Five Money Lessons You Must Teach Your Children

Whether you are a helicopter parent or you have more of a hands off approach, the lessons you teach your children in the early years of their life will have long lasting impacts down the road.  While school, sports, relationships, and more are often a priority in what we teach our children, often money is a subject not discussed between parents and their kids.  Here are five money lessons every parent should teach their children.

  1. Credit Cards Are Not A Magic Trick- With the advent of smart applications like Apple Pay and most parents carrying a wallet full of credit cards, less and less do we demonstrate for our children what it is like to pay in cash.   When the kids see all of the dinner bills, shopping, etc. being paid with credit, they may not fully grasp how money actually pays for those items.  You should try from time to time to do a grocery shopping or a trip to the mall with cash only so your children can understand what it really costs for these items.
  2. How To Reconcile A Checkbook- I know. I know.  You might not even be doing this yourself, so maybe it’s a good time to get caught up on your own finances.   When you send your daughter or son off to college and out on their own, don’t let them think that the ATM machine is the check register.   Show them how the balance of the checking account should match the month end numbers in their checkbook.
  3. How To Earn Money- People still mock the idea of having your kids set up a lemonade stand, but it is still one of the best ways to show your children the challenges and opportunities of starting a business.   Whether your kids get a baby sitting job, rake your neighbors leaves, or work at a local restaurant, getting them to wrap their head around earning income, paying taxes, and what really goes in their bank account is an important money lesson to learn at a young age.
  4. The Power Of Compounding- Since almost every young adult has a smartphone, getting them started early with owning at least one stock and tracking how that stock does every year can help demonstrate the power of compounding interest.  Bank accounts don’t pay very much today or this could be an easier lesson to learn, but getting them excited about saving versus spending is a key lesson to learn growing up.
  5. Why It Is Good To Give- How many kids give away part of the cash birthday gift they get from their Aunt or Uncle?   Nobody.   Help them find a cause early in their lives that they get excited about and why it is a good idea (both financially and morally) to give money away if you are fortunate enough to be able to help others.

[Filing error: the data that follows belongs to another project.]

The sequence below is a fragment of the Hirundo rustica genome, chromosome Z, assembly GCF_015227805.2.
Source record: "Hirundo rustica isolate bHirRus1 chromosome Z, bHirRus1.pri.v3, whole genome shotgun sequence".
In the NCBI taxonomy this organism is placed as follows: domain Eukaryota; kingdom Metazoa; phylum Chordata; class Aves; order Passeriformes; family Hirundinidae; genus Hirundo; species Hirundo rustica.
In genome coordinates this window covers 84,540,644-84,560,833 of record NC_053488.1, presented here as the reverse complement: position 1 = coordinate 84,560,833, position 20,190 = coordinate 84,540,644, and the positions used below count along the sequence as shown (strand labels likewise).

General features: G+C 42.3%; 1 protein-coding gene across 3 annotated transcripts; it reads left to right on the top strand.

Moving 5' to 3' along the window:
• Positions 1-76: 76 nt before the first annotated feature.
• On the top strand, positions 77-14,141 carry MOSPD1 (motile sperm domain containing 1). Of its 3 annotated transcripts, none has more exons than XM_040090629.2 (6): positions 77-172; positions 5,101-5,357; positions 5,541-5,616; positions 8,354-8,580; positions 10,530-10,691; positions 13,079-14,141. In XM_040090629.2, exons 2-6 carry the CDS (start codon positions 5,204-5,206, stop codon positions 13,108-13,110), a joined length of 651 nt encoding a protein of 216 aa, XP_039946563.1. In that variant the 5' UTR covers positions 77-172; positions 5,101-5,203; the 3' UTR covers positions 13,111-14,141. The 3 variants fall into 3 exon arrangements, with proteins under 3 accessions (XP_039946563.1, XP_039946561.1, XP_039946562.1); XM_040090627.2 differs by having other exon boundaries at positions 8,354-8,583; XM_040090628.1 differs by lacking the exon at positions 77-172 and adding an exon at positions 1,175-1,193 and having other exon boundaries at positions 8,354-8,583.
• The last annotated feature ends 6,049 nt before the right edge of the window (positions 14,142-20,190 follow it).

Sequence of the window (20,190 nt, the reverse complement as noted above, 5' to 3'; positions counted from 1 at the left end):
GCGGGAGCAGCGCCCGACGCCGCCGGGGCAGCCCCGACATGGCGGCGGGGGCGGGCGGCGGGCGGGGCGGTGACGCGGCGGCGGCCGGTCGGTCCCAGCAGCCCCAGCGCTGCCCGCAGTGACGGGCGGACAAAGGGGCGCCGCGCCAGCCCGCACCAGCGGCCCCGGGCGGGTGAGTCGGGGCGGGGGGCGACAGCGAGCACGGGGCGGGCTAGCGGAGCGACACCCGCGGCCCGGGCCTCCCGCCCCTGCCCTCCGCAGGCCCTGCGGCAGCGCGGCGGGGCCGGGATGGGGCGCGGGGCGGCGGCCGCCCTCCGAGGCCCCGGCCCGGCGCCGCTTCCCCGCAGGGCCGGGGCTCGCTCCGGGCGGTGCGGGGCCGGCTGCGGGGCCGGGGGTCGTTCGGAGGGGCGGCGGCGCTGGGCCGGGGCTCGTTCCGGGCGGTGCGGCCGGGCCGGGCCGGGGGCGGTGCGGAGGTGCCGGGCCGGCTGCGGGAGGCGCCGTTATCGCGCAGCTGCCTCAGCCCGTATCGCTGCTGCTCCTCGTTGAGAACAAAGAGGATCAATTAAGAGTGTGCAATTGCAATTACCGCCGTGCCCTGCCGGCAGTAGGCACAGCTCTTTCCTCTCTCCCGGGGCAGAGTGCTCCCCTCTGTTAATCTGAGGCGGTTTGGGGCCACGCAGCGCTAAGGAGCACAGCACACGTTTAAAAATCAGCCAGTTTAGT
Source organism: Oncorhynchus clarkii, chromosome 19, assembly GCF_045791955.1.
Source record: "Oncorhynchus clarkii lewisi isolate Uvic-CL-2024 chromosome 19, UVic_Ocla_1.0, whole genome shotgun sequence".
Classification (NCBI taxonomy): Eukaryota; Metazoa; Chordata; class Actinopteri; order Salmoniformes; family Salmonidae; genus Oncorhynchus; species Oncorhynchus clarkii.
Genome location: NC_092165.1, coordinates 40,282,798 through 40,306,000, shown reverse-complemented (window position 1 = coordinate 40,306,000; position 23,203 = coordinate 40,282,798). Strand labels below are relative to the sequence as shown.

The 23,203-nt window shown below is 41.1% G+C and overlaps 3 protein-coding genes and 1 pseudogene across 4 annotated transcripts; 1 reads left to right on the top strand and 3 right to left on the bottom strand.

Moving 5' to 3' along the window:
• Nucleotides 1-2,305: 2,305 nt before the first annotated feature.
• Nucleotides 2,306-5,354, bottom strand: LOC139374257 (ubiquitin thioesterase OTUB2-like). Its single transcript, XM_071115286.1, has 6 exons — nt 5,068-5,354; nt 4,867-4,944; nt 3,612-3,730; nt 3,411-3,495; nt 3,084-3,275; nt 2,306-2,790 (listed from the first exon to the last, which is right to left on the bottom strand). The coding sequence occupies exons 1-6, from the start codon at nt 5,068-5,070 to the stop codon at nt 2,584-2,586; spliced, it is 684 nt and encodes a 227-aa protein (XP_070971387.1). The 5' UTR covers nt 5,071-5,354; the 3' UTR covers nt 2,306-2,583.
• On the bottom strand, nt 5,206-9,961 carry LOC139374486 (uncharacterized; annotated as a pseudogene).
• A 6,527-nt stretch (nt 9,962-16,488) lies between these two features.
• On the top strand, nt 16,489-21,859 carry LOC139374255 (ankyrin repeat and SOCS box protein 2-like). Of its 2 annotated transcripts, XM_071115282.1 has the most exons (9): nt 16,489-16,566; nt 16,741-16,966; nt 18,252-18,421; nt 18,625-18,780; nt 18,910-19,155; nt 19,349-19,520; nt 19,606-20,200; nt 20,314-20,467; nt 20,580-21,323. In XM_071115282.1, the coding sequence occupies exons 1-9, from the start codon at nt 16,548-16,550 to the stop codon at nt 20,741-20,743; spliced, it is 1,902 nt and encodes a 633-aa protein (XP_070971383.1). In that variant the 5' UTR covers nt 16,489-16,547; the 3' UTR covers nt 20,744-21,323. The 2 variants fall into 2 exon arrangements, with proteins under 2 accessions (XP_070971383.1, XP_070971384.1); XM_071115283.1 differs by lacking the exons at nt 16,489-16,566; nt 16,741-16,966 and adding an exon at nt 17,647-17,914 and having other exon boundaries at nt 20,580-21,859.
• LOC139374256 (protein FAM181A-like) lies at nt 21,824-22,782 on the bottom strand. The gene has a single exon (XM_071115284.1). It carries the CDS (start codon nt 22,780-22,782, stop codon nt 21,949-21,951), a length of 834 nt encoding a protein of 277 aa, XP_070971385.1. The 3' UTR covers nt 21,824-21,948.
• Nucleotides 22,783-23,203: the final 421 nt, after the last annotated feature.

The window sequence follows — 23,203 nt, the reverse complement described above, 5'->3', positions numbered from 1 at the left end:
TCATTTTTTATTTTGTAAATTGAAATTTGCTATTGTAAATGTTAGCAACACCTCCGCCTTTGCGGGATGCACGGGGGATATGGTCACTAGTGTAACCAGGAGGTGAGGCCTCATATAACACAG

Use these five money lessons to help your children to grow up to be smarter financial adults.

Written by:
Ted Jenkin

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Ted Jenkin is a frequent guest columnist for the Wall Street Journal and Headline News Weekend Express.  He is the co-CEO of oXYGen Financial.  You can follow him on LinkedIn @ www.linkedin.com/in/theceoadvisor or on Twitter @tedjenkin

About the author  ⁄ Ted Jenkin @ Your Smart Money Moves

Ted Jenkin @ Your Smart Money Moves

Hey!

My friends and family all think I’m a workaholic, but I say I’m just a guy that loves to help people do better in life.

My mother is still the only one that calls me by my real name Theodore Michael, my wife calls me Teddy, but for the rest of you it is just plain old Ted.

Ever since I was a little kid, I always loved money and being an entrepreneur. In fact, I still have cassette tapes of me talking to my grandmother at the age of five and my mother tells me all the time how much I played with money as a kid...

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Ted Jenkin is a frequent guest columnist for the Wall Street Journal and Headline News Weekend Express. He is the co-CEO of oXYGen Financial. You can follow him on LinkedIn @ www.linkedin.com/in/theceoadvisor or on Twitter @tedjenkin.

Securities offered through Kestra Investment Services, LLC (Kestra IS), member FINRA/SIPC. Investment advisory services offered through Kestra Advisory Services, LLC (Kestra AS), an affiliate of Kestra IS. oXYGen Financial is not affiliated with Kestra IS or Kestra AS. Kestra IS and Kestra AS do not provide tax or legal advice.

The opinions expressed in this commentary are those of the author and may not necessarily reflect those held by Kestra Investment Services, LLC or Kestra Advisory Services, LLC. This is for general information only and is not intended to provide specific investment advice or recommendations for any individual. It is suggested that you consult your financial professional, attorney, or tax advisor regarding your individual situation. 

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